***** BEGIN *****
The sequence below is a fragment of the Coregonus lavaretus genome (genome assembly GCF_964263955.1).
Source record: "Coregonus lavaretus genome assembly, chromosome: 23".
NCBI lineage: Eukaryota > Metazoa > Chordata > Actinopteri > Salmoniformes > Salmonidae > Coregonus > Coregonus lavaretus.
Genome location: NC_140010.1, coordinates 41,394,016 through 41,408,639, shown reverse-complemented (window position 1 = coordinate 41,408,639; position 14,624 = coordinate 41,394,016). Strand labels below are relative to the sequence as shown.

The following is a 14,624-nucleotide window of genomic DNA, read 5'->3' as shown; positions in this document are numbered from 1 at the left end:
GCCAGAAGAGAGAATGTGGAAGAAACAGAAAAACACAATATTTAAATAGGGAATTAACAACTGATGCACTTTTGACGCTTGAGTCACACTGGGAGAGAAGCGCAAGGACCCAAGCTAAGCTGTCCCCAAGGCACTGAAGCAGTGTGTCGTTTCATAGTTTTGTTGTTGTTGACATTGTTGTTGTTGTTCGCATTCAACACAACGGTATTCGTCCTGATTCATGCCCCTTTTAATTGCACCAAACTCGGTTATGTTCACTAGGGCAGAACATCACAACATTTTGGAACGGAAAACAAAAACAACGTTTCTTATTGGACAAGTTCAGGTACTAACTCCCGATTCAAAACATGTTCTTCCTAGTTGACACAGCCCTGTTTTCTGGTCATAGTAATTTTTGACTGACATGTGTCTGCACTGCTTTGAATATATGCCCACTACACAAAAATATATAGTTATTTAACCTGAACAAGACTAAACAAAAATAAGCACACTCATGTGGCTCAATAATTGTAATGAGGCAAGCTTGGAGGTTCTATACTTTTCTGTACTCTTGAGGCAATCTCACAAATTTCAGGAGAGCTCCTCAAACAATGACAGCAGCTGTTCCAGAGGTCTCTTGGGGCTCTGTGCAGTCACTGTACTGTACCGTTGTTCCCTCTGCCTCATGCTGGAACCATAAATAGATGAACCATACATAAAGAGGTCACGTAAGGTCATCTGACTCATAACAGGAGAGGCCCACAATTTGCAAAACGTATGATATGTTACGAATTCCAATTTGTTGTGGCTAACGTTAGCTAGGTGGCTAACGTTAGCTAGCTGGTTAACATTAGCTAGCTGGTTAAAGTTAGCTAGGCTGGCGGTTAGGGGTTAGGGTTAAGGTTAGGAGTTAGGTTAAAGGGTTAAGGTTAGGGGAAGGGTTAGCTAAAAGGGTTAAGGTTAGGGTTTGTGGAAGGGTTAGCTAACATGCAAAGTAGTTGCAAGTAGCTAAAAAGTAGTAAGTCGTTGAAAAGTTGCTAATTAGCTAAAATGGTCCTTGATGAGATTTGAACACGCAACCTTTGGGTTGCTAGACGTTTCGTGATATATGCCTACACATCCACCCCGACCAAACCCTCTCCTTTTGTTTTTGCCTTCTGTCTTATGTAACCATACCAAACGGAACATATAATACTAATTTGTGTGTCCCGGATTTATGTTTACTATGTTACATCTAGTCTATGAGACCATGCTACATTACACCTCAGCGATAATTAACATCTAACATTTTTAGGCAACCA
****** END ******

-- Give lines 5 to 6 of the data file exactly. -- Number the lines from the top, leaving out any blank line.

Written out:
The following is a 14,624-nucleotide window of genomic DNA, read 5'->3' as shown; positions in this document are numbered from 1 at the left end:
GCCAGAAGAGAGAATGTGGAAGAAACAGAAAAACACAATATTTAAATAGGGAATTAACAACTGATGCACTTTTGACGCTTGAGTCACACTGGGAGAGAAGCGCAAGGACCCAAGCTAAGCTGTCCCCAAGGCACTGAAGCAGTGTGTCGTTTCATAGTTTTGTTGTTGTTGACATTGTTGTTGTTGTTCGCATTCAACACAACGGTATTCGTCCTGATTCATGCCCCTTTTAATTGCACCAAACTCGGTTATGTTCACTAGGGCAGAACATCACAACATTTTGGAACGGAAAACAAAAACAACGTTTCTTATTGGACAAGTTCAGGTACTAACTCCCGATTCAAAACATGTTCTTCCTAGTTGACACAGCCCTGTTTTCTGGTCATAGTAATTTTTGACTGACATGTGTCTGCACTGCTTTGAATATATGCCCACTACACAAAAATATATAGTTATTTAACCTGAACAAGACTAAACAAAAATAAGCACACTCATGTGGCTCAATAATTGTAATGAGGCAAGCTTGGAGGTTCTATACTTTTCTGTACTCTTGAGGCAATCTCACAAATTTCAGGAGAGCTCCTCAAACAATGACAGCAGCTGTTCCAGAGGTCTCTTGGGGCTCTGTGCAGTCACTGTACTGTACCGTTGTTCCCTCTGCCTCATGCTGGAACCATAAATAGATGAACCATACATAAAGAGGTCACGTAAGGTCATCTGACTCATAACAGGAGAGGCCCACAATTTGCAAAACGTATGATATGTTACGAATTCCAATTTGTTGTGGCTAACGTTAGCTAGGTGGCTAACGTTAGCTAGCTGGTTAACATTAGCTAGCTGGTTAAAGTTAGCTAGGCTGGCGGTTAGGGGTTAGGGTTAAGGTTAGGAGTTAGGTTAAAGGGTTAAGGTTAGGGGAAGGGTTAGCTAAAAGGGTTAAGGTTAGGGTTTGTGGAAGGGTTAGCTAACATGCAAAGTAGTTGCAAGTAGCTAAAAAGTAGTAAGTCGTTGAAAAGTTGCTAATTAGCTAAAATGGTCCTTGATGAGATTTGAACACGCAACCTTTGGGTTGCTAGACGTTTCGTGATATATGCCTACACATCCACCCCGACCAAACCCTCTCCTTTTGTTTTTGCCTTCTGTCTTATGTAACCATACCAAACGGAACATATAATACTAATTTGTGTGTCCCGGATTTATGTTTACTATGTTACATCTAGTCTATGAGACCATGCTACATTACACCTCAGCGATAATTAACATCTAACATTTTTAGGCAACCA